Finding the right exterior door for your home
As an entry point to the home, exterior doors create an inviting threshold. An attractive door shows pride of ownership and boosts a home's curb appeal. A wide variety of exterior doors exist. Understanding the types of exterior doors and materials they're made from allows you to make the best possible choice for your home.
Wood is the most popular type of front door, although fiberglass and steel doors are also used, says Hannah Ribeneck, head sales consultant for South Bay Door & Window, a dealer in Redondo Beach, Calif.
The most common front door style is the slab, consisting of a solid piece of flat or textured wood that may contain glass insets and panels. Such doors run $130 to $5,000, depending on the quality, material, and maker. Popular front door manufacturers include Simpson, Jeld-Wen, AAW and Caoba.
Back and side door options
- Dutch doors consist of two horizontal halves. The top half, which can open and close independently of the bottom half, may be solid wood or include a window. You'll likely pay from $1,550 to $3,500 for Dutch doors from top manufacturers such as Jeld-Wen and T.M. Cobb.
- French doors consist of two glass-filled panels that lock in the middle and swing in or out. Such doors generally come in fiberglass or wood. Expect to pay $1,500 to $5,500 for high-end French doors from manufacturers such as T.M. Cobb, Caoba and AAW.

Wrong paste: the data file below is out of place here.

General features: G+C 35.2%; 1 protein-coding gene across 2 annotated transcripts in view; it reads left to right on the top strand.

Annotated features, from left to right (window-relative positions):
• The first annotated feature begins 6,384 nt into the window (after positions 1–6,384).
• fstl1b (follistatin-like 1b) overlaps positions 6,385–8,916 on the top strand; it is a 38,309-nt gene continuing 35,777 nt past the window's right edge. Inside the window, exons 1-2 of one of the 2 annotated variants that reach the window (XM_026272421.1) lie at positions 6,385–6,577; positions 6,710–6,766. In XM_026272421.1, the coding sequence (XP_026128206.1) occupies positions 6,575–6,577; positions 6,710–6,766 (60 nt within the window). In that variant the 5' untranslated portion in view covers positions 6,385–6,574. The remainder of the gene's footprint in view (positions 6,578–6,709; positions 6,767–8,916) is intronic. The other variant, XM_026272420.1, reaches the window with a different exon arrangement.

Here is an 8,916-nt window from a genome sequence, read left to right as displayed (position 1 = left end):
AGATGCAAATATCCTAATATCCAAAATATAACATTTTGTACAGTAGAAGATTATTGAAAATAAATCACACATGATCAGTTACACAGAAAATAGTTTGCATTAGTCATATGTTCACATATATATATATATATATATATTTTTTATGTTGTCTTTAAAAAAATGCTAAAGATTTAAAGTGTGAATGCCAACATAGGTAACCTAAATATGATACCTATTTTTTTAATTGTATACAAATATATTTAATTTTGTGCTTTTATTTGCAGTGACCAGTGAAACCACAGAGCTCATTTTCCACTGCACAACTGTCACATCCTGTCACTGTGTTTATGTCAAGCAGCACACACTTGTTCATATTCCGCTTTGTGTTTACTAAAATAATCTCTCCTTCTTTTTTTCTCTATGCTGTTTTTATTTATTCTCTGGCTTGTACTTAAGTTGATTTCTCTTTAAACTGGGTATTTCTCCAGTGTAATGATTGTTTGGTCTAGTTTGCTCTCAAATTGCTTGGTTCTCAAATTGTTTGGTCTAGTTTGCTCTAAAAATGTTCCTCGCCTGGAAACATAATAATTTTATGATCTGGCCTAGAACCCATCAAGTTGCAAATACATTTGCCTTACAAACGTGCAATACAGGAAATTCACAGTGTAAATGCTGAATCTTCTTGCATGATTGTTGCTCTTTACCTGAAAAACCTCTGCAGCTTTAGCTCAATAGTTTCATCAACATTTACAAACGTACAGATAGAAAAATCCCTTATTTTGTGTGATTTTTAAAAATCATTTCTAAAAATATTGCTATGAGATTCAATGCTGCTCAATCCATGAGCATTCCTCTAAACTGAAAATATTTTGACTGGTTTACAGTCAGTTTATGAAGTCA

- Sliding glass doors have two to four panels often framed with vinyl that overlap when the doors are open. Sliders range from 5-foot wide to 16-foot wide or larger, with the opening size half of that. Pay from $500 to $8,000 or more for high-end sliders from manufacturers like Milgard and Jeld-Wen.
- Bifold doors are mostly glass and constructed with hinges that allow the door to fold up. Depending on the number of panels, you can get a 16-foot opening or even wider. Materials used for bifold doors include wood, wood clad and fiberglass. Prices range from $3,000 to $20,000 for a high-end bifold door from La Cantina or Jeld-Wen.
A wide variety of door styles and colors exist, allowing you to complement your home's architecture. Some of the most popular styles include beach bungalow and craftsman, which often contain glass, arches, and panels, and usually come in light browns. Modern doors have clean lines and are smooth with no paneling, often featuring burnt orange and red. Santa Fe/Rustic doors are usually made of knotty, distressed, dark wood.
Depending on the style you are looking for, here are some of your material options:
- Wood: One-hundred percent, solid wood doors are the heaviest and most secure doors available. Wood doors from high-end manufacturers withstand the outdoor elements if you apply protective coatings regularly, and they can be sanded and refinished indefinitely.
- Fiberglass: Resembling wood, yet resisting staining and scratching, fiberglass doors can be painted, but they don't require protective coatings and are generally maintenance-free. Don't be tempted by the price-tag of low-priced fiberglass doors, though. Opt for high-quality manufacturers such as Therma-Tru, whose products are less likely to crack under pressure.
- Steel: Except for their tendency to dent and scratch, steel doors are relatively indestructible and energy-efficient. Opt for 22-gauge or lower steel doors.
- Hybrid doors: Made of mixed materials like wood, polyurethane, vinyl and steel, hybrid doors are becoming increasingly more common.
Fiberglass and steel doors tend to be the most energy-efficient; wood doors are not rated. Doors with a U-factor below .30 are considered energy-efficient, says Ribeneck.
Buying doors and finding contractors
If you're ready to search for the right exterior door for your home and a reliable contractor to install it, just use the form on this page. You can also ask for referrals from friends who are happy with their doors and the installer. Make sure any installer is licensed, insured and bonded.